A Film Homage to May and Mental Health Awareness
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As they say, April showers bring May flowers. And blooming with said flowers is the celebration of mental health awareness. May has been observed as Mental Health Awareness Month as part of a national movement advocating for the recognition of mental health and wellness in people’s lives since 1949. The month-long campaign is a conduit for mental health education and support.
This observance promotes an extensive opportunity for communities to engage in meaningful discussions about mental health awareness, uniting those who live with mental illness and those who don’t. Sometimes, the discussion gets translated onto the big screen, as filmmakers take on the responsibility to portray the subject in film. Though many fail to capture the realities of mental illness, some accurately portray life with mental illness and clear up the stigma, offering support to those who are affected.
In chronological order, here are some films that get it right:
1. What’s Eating Gilbert Grape (1993)
Lasse Hallstrom’s heart-wrenching drama stars Johnny Depp as a young Gilbert Grape in small-town Iowa caring for his morbidly obese, depressed mother Bonnie (Darlene Cates) and autistic younger brother Arnie (Leonardo DiCaprio). After her husband’s suicide, Bonnie spends most of her time binge-eating and disassociating. Meanwhile, Arnie’s tendency to get into trouble strains his relationship with Gilbert. The entire Grape family is often mocked for their unusual behavior, and their town offers no sympathy, contributing to Bonnie’s unhealthy mental state. The tragic setting does not improve, and the film doesn’t have a cathartic happy ending. Suffering and struggle remain constant in the lives of the family. The movie signifies that not every story has a silver lining, and the struggles of mental illness have a toll on all parties involved. The movie stands out with its frank and affecting portrayal of mental and eating disorders, a rarity in Hollywood.
2. A Beautiful Mind (2001)
Based on an incredible true story, this Oscar-winning biopic follows the life of John Forbes Nash Jr. (Russell Crowe), a mathematical savant and Nobel Laureate who has schizophrenia. The movie follows John’s decline from his years at Princeton University and onward. It’s a respectful and glossy tribute to an inspiring public figure whose mind was both a blessing and curse. The movie’s crux, however, is the ember of hope that continues to light with support from John’s wife, Alice (Jennifer Connelly), and others as he ultimately regains the ability to function in the academic world. The film goes to show that those with mental illness don’t have to submit to their unjust fate; they can still shine brightly as ever.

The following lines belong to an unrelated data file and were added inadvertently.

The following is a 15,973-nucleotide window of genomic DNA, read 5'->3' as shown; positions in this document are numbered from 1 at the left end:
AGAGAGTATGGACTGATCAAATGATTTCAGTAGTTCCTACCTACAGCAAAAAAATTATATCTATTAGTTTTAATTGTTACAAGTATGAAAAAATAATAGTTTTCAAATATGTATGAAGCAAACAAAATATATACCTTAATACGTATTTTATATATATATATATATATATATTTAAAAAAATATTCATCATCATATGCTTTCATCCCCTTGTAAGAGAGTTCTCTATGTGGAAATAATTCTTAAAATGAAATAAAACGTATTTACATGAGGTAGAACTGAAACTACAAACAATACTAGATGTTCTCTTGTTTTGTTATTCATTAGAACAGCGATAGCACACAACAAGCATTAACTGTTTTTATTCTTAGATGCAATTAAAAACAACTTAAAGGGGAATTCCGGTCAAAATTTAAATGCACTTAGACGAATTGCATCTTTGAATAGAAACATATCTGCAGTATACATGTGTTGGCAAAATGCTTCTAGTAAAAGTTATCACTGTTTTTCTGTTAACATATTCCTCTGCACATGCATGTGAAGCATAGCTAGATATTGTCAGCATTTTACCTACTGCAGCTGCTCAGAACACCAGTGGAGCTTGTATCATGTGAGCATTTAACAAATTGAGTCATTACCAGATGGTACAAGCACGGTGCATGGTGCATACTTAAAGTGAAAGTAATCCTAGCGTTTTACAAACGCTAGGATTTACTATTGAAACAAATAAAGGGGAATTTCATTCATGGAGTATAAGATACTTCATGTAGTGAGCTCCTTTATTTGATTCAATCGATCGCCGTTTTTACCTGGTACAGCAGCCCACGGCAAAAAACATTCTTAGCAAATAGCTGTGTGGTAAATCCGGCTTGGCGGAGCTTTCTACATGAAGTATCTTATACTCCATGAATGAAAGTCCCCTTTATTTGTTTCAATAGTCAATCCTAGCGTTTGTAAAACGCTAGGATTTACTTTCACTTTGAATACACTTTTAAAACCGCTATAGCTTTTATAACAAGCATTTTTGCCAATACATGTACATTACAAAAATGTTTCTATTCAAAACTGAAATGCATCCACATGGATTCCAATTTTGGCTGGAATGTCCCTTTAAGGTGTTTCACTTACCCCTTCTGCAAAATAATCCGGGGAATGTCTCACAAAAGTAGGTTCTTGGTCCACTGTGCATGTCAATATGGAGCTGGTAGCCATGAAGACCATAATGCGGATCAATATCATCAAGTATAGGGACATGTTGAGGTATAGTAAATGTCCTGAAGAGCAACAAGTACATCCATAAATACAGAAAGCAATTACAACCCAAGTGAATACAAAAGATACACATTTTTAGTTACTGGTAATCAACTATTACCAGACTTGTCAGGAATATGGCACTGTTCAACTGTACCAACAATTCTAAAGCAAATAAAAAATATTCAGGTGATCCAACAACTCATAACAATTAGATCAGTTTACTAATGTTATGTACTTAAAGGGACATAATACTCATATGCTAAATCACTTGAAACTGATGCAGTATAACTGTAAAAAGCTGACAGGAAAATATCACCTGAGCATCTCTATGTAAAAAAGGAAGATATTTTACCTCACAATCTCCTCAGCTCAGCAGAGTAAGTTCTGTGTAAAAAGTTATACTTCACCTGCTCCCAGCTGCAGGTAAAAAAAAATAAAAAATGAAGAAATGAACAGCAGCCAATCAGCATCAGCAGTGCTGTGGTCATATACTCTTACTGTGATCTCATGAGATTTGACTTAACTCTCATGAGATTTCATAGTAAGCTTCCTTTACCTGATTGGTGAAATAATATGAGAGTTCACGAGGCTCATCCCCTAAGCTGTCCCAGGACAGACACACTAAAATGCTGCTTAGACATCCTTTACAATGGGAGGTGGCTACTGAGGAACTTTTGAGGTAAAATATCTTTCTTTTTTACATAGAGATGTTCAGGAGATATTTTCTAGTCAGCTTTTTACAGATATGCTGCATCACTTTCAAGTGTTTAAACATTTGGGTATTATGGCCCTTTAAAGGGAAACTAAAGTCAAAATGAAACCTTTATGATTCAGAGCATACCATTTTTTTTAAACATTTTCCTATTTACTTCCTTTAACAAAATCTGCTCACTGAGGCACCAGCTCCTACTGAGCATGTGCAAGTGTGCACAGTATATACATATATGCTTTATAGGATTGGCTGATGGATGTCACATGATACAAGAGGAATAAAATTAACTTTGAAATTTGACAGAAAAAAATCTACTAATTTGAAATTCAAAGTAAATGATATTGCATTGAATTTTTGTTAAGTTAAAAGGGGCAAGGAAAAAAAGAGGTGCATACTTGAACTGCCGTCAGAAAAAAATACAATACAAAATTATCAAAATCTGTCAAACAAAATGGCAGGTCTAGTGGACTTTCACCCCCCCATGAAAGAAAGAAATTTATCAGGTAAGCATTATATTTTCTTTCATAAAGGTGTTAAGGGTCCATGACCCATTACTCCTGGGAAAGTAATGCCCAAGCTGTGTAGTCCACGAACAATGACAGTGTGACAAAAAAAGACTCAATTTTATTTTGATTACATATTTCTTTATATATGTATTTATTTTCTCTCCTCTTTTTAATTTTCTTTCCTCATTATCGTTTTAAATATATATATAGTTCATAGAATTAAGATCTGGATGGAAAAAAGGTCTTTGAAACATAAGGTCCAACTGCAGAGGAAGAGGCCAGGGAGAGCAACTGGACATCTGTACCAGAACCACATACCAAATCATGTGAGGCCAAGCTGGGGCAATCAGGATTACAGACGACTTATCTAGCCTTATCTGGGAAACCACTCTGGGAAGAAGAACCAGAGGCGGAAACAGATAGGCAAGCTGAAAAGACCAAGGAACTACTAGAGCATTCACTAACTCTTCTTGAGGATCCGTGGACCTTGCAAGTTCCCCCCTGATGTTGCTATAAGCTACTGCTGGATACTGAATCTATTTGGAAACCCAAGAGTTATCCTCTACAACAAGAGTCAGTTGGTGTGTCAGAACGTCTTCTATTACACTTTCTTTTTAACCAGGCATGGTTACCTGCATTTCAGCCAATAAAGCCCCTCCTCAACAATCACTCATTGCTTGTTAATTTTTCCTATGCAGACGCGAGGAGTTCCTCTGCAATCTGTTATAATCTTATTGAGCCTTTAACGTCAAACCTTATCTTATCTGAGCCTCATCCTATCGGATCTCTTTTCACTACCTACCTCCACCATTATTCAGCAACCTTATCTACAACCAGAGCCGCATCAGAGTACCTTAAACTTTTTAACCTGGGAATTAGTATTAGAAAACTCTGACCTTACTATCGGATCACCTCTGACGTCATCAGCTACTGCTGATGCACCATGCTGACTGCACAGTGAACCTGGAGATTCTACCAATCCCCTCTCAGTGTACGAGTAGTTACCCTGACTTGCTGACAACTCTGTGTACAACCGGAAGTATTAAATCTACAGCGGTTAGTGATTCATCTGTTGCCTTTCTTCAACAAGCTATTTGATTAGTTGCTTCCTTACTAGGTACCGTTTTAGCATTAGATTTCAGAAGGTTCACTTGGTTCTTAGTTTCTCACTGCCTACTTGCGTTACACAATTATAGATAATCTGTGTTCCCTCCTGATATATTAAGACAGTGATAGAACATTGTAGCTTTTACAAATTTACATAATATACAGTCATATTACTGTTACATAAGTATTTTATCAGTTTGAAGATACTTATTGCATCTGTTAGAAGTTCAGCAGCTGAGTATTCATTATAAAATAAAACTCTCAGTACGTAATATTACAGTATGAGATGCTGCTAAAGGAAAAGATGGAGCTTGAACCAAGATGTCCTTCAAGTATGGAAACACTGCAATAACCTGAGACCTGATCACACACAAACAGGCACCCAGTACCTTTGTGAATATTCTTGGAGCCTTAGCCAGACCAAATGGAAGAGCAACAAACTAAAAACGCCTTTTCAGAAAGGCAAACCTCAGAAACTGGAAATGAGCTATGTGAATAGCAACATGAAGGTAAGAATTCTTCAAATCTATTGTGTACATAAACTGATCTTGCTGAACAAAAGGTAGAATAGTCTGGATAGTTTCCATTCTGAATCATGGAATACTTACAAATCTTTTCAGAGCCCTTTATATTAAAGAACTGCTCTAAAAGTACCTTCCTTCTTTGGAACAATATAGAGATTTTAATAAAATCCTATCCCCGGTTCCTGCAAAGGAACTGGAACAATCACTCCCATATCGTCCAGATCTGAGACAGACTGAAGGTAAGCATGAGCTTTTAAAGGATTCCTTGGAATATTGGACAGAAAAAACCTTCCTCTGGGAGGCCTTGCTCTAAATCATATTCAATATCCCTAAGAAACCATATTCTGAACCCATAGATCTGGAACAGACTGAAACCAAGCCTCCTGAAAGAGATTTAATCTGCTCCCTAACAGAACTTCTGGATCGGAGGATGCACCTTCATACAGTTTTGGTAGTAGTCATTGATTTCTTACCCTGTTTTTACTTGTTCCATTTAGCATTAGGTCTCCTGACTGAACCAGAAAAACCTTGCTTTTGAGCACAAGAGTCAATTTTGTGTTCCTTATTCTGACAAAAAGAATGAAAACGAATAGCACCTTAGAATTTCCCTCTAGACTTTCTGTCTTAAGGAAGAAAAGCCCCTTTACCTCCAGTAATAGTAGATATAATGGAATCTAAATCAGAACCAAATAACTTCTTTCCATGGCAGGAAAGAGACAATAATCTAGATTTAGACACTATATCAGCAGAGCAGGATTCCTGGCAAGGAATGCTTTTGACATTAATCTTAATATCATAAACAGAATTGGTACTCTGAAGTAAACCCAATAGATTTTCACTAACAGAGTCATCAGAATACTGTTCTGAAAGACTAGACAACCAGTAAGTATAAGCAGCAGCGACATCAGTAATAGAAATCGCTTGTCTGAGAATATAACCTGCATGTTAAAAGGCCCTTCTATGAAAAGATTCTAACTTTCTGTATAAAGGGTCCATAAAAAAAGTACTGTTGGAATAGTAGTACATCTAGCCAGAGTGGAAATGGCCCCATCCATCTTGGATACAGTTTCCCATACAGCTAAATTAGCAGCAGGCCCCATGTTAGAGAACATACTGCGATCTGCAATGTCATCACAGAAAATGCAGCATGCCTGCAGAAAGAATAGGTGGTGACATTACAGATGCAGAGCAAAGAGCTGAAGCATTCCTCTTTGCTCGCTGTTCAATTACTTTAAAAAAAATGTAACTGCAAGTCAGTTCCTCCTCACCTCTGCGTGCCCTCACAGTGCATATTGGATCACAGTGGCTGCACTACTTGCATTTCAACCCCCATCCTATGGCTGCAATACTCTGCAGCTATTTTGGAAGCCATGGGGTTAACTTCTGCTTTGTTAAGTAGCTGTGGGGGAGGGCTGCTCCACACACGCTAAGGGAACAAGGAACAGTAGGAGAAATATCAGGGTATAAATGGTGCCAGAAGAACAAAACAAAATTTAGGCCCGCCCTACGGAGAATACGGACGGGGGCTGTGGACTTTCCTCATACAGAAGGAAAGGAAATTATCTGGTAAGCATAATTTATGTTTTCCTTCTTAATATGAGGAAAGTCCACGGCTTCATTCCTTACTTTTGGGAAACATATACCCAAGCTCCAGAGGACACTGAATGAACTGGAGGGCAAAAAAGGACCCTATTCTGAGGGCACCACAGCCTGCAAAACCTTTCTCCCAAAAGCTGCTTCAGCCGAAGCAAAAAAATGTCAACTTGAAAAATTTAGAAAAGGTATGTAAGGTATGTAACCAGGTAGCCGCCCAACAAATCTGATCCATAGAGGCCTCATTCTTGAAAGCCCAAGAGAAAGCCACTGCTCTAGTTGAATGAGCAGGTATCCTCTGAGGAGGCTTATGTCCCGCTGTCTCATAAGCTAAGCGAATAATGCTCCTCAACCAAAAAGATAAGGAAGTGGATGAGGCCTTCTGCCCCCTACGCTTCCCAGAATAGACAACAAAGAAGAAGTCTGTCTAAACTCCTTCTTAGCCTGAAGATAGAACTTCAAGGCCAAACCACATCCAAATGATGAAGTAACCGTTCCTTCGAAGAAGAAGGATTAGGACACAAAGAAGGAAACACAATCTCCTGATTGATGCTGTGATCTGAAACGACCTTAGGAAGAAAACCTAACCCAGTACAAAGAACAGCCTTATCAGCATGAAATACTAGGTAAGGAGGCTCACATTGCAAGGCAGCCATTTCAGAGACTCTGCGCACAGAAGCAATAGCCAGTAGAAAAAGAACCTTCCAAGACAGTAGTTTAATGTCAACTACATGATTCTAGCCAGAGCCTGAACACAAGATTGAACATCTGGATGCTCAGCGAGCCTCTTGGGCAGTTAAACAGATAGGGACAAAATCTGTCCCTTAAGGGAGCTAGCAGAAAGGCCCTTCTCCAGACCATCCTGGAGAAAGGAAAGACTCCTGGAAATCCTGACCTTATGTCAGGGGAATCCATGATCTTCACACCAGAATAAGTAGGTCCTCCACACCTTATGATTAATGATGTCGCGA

3. Silver Linings Playbook (2012)
After a stay in a mental health hospital for bipolar disorder treatment, Pat Solitano (Bradley Cooper) moves back home and attempts to regain a sense of normalcy by trying to get his ex-wife back. Along the way, he meets Tiffany (Jennifer Lawrence, who snagged an Oscar for her performance) who helps him in his endeavor. Unsurprisingly, they both end up falling for each other. But this isn’t a celebratory love story as much as it is an insight into the high and low reckonings of life. Cooper’s character falls in and out of stability with his bipolar disorder, wreaking havoc in therapy offices but have moments of profound clarity and sorrow. The movie is a testament to the painful authenticity of life and love, and viewers will laugh as much they’ll cry (really, the movie’s hilarious).
4. The Perks of Being A Wallflower (2012)
Adolescence is hard enough (a statement most of us can attest to), but the struggles of childhood trauma can often exacerbate these difficulties, leading to psychiatric hospital stays, as Charlie (Logan Lerman) experiences in this coming-of-age movie. Charlie’s mental journey is full of ups and downs as he experiences flashbacks of his aunt molesting him as a little boy. Though a neither particularly romantic nor funny rom-com, the movie highlights the confusion and suffering one goes through and how everyone needs a support system to get through past conflicts, even if they manifest in the present.
5. Inside Out (2015)
Some may argue that this movie is silly and doesn’t portray mental illness, and they wouldn’t be entirely wrong. But this exhaustively inventive animated film, set largely inside the mind of 11-year-old Riley, chronicles her family’s move to San Francisco and places mental health in a fresh, introspective context. It personifies different emotions such as Joy, Disgust, Fear, Anger, and Sadness, who must work together to keep Riley happy and balanced as she copes with moving, though the character representing Sadness causes tears and havoc. It places emphasis on the intricacies of our inner selves and the importance of emotional intelligence in healthy, functioning beings.
In this image-saturated society, the framing of certain issues like mental illness in culture matters immensely. The films described depict mental illness well as they do not glorify illnesses and instead offer a sympathetic perspective on them. They do not perpetuate misconceptions such as that mentally ill people are dangerous or violent and instead detail frank portrayals that offer solace to those who live with it. By making more movies like these, the film industry can do its part to empower communities through positive representation.
Though the industry has a long way to go in promoting more intersectional movies regarding mental illness (as most of the mental health movies right now depict white actors), it has made great strides in cultural sensitivity and destigmatization. And it’s with the hopes of initiatives such as Mental Health Awareness Month we push the discussion into a greater, progressive light. But in the interim, feel free to enjoy these movies.